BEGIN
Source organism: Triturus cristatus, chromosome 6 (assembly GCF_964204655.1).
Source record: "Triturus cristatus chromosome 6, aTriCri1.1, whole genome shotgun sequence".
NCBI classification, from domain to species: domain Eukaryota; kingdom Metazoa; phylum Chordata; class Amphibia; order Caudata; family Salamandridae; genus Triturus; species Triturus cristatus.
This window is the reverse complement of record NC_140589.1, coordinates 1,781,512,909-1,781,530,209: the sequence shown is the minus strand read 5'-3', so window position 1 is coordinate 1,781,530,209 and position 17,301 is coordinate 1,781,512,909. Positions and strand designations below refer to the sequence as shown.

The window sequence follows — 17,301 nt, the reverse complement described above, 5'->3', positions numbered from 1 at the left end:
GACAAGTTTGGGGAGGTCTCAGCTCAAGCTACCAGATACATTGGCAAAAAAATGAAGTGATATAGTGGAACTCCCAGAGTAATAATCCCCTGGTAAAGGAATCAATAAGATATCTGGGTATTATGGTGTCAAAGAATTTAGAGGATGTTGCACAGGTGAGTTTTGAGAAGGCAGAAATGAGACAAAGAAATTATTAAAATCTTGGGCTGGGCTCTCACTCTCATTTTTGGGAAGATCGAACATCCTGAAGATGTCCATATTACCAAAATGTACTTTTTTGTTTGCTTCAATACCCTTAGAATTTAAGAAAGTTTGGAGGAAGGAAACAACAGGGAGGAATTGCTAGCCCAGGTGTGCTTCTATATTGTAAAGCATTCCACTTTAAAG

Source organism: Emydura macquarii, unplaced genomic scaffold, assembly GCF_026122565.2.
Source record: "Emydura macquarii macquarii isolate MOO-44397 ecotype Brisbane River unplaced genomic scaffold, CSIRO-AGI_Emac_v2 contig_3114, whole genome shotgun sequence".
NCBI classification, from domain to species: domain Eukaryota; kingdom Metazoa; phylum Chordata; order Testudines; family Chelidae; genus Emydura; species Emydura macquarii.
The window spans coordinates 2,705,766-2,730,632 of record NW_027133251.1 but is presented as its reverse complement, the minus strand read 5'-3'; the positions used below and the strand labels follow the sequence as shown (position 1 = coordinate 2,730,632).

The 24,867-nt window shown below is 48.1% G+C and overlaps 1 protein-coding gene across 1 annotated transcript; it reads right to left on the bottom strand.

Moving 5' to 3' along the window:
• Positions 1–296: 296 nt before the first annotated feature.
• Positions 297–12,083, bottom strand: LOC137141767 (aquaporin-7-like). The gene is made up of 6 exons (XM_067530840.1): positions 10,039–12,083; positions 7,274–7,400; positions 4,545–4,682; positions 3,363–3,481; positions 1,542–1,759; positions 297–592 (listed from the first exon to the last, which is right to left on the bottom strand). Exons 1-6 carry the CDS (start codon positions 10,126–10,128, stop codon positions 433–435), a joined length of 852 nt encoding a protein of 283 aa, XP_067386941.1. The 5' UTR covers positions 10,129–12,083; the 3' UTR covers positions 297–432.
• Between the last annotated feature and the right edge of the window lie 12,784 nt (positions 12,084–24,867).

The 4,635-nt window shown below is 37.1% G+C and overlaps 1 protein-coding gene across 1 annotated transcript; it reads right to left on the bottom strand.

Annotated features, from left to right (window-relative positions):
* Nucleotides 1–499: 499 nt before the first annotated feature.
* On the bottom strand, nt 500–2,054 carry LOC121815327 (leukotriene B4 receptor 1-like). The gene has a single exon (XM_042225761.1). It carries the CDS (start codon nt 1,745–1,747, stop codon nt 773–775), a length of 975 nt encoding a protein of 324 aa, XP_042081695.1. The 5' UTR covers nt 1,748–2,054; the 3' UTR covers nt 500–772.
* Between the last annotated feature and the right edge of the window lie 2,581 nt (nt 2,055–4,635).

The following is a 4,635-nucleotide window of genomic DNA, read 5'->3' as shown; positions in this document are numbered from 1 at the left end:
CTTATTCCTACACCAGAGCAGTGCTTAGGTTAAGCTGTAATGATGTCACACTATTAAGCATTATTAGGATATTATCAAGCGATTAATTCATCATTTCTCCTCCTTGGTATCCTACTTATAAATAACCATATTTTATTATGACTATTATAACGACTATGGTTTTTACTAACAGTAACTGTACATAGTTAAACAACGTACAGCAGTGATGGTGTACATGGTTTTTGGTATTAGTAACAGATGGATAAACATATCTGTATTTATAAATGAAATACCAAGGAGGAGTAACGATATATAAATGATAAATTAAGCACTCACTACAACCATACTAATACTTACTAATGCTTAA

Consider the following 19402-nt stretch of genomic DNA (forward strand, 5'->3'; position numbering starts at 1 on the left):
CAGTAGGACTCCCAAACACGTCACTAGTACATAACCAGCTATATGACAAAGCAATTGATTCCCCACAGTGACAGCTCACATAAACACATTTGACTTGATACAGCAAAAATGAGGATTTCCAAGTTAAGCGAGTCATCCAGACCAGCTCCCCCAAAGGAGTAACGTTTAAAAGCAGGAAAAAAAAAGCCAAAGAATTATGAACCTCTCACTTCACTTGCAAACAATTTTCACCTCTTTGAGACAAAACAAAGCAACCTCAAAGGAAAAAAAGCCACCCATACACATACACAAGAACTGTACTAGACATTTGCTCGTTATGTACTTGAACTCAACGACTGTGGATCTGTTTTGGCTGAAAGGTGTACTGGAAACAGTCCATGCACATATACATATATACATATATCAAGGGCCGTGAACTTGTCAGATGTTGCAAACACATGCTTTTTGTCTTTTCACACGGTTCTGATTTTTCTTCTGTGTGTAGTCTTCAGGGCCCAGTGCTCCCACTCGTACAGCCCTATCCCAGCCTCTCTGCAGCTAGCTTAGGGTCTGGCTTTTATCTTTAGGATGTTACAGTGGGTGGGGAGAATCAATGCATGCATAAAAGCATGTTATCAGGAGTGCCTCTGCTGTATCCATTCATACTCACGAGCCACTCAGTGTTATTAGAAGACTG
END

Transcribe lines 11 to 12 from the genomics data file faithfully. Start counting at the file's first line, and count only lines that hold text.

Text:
The 24,867-nt window shown below is 48.1% G+C and overlaps 1 protein-coding gene across 1 annotated transcript; it reads right to left on the bottom strand.

Moving 5' to 3' along the window: